The other thing too is when we start working for free, it takes up a lot of our time. Everything that we do takes up time and Think about that time when you're trying to decide to somebody comes to you and says, Oh, you know, could you do this for free for this or that reason? It takes a lot of your time to do this, preparing, showing up on the day, maybe doing some sort of follow up sticking around afterwards. Where could that time be better used. And I look at this a lot within the business, because I get asked, especially for speaking engagements, I get asked every single day to speak at events or be on podcasts or be on TV or radio. And I've started to really evaluate things and look at it and go, right. Is this the best use of my time? Also, is there anybody else in the business? Who could do this? If it is going to be valuable with our ideal paying customer? Or could I be doing something else? Could I be doing something for our members? Could I be thinking of something new to launch? Or could I just take a couple of hours off and not do anything and not work for free? We need to we need to ask ourselves these questions. The other thing that happens when you give things away for free, people don't take action on it. They don't take it seriously, how many times have you gotten something for free, and you don't take action on it, whether it is advice, or you're a service based business, or even a product based business.

So I found two when I've talked to our product based businesses, about things like free samples, or little freebies that they will do on things. And the really successful businesses are the ones that are very selective on who they give it to. And I was talking to one of our members about that. And she was saying to me, that she has a conversation first to judge to see what kind of customer that person might be. So to listen to kind of the questions that they might ask, if they're asking really detailed questions about, you know, what does this product do? How would it work with this, and then oftentimes what she would do with those customers, because she would get a sense that if they would try her product, that actually, they would become big customers, that she would actually go and make up a little sample pack and be like, Hey, here's the sample pack, try my product, see what you think. And if this works with you really happy, you know, here, come back, this is what I recommend, but see if it works for you. And I have to say as well that she did that with me. And I was talking to her about that for for a specific product that I wanted to buy for my home. And she did that, and I tried it out at home. And it was amazing, super amazing. And I've actually become one of her biggest customers and fans. And I don't think that I necessarily would have tried it. If she wouldn't have given me maybe that free Starter Pack. But that's where you have to take a bit of the the judgment and decide if that is going to work or not. And you know, the other thing as well is that we have to have skin in the game, right.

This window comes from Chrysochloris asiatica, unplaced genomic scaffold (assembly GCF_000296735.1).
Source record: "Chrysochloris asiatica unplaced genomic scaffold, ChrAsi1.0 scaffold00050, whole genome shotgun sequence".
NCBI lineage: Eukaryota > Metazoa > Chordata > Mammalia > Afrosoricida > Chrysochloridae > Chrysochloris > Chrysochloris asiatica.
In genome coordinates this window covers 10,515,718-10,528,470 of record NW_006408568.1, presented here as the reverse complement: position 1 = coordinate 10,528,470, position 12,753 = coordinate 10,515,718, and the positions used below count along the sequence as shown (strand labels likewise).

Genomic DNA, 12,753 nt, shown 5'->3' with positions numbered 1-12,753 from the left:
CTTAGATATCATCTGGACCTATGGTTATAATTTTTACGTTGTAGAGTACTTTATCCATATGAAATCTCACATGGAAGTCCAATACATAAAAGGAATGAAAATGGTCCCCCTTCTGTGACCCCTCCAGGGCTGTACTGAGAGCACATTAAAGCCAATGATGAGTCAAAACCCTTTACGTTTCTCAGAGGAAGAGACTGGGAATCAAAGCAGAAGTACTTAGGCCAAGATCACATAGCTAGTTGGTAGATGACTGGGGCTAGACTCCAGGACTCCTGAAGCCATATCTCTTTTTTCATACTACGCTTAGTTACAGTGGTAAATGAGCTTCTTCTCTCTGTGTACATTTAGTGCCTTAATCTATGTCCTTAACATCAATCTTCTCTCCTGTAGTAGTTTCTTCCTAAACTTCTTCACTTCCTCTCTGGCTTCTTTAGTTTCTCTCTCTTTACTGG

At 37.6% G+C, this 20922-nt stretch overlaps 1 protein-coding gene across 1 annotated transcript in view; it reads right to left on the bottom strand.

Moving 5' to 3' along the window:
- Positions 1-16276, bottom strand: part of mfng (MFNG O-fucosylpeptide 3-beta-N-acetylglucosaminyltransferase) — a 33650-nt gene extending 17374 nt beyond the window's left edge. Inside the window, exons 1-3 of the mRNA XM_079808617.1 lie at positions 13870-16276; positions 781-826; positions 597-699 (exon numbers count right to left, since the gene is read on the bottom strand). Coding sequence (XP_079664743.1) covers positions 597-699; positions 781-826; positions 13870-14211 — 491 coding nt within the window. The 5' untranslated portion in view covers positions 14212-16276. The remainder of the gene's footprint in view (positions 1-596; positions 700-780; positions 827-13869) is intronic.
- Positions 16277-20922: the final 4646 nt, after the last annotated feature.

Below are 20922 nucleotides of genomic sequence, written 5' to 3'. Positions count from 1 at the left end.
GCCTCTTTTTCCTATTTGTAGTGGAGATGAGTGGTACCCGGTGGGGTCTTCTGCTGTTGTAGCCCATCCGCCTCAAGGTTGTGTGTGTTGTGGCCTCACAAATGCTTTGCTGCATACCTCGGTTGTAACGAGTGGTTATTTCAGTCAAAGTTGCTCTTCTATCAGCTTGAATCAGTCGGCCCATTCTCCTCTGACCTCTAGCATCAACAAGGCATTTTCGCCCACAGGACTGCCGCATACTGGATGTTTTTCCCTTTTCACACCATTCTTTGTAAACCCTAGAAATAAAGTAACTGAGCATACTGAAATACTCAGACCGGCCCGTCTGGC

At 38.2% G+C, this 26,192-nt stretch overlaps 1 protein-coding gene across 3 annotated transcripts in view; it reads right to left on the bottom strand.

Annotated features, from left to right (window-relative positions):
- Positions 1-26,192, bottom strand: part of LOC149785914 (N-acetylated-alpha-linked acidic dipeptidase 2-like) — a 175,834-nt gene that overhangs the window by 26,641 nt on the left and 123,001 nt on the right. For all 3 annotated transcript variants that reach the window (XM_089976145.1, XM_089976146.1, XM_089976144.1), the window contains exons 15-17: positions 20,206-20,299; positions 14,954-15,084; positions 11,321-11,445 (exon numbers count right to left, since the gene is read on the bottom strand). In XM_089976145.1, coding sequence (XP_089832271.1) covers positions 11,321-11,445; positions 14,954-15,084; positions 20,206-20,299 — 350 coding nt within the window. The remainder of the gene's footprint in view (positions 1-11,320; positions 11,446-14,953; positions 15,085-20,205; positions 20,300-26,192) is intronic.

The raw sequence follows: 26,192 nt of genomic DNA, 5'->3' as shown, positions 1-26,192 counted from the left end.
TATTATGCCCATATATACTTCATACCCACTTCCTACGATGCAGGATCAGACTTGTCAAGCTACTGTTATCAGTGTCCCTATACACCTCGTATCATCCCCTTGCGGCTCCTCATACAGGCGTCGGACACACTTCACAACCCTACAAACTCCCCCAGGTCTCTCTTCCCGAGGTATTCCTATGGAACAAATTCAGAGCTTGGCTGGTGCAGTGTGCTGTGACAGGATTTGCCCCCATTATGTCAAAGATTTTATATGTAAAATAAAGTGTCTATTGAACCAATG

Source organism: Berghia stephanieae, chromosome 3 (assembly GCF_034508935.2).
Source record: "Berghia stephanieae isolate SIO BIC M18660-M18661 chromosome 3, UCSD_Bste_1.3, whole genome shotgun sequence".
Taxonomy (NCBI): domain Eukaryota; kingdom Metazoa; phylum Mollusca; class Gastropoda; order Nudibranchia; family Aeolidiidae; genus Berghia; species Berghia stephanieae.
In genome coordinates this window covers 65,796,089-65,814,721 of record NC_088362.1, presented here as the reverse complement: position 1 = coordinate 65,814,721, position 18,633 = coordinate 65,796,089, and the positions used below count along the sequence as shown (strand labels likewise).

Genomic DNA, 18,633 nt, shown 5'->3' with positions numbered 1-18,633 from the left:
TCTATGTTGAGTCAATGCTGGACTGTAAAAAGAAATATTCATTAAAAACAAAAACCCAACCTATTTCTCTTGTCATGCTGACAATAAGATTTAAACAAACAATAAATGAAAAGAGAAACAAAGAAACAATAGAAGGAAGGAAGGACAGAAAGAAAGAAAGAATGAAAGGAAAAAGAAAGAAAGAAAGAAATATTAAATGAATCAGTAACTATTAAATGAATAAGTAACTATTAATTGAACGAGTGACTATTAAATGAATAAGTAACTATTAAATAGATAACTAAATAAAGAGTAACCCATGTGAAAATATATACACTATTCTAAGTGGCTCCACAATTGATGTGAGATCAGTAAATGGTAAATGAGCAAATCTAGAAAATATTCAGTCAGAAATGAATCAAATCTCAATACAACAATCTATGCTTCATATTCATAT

And by that I mean that if you're not paying, you're you're oftentimes not motivated to do the work. And we've even changed things around in Female Fusion that when you join Female Fusion now you have to commit for a year. And the reason for that is that if you don't you don't have you don't have skin in the game, you're not committed to focus to go and do the work. And I find that as well. I've spoken before several times, I spend $1,000 a month to be in a mastermind. And I show up, I pay attention. I do the work, I listened to the masterclasses or I read the updates, I follow what's going on in the community group for that mastermind. Because it works. But you know, I need to go and carve out the time to go and do that. But it helps.

So again, when you are doing things for free. There's no skin in the game. When we're working for free, it means that we've got this mindset that we don't have abundance that we don't have money, we're not good enough. We shouldn't be charging for things. And if you are a business, you need to charge for the work that you do. You're not in business to have a hobby, you're in business to actually have a business and make money. And there is absolutely nothing wrong with making money and you should be proud of making money. And even if you make a lot of money, that's amazing. If you want to give away part of that money if you want to use it for other things. That's super cool as well. Oh, but don't be afraid to charge for what you're doing. Don't be afraid to have that abundance within your business. Because if you are working for free, you're not getting paid, it's going to lead to burnout, it's going to lead to you getting so exhausted, that even if you do have paid opportunities present themselves, you're just not even going to be motivated to do it. And I've gotten to the point now that I say no to pretty much everything, unless it is something, which is going to be really, really relevant for our members. So for example, I work for free, or I speak for free, when it is things like entrepreneurship conferences. So I know that that is going to get me in front of people who are people who might join our membership, who might be part of the female fusion membership, it might raise my profile, it might help connect me with people that I wouldn't already know. And this is something when you're building your brand and your profile, absolutely, you need to go and do that. But there's also limits.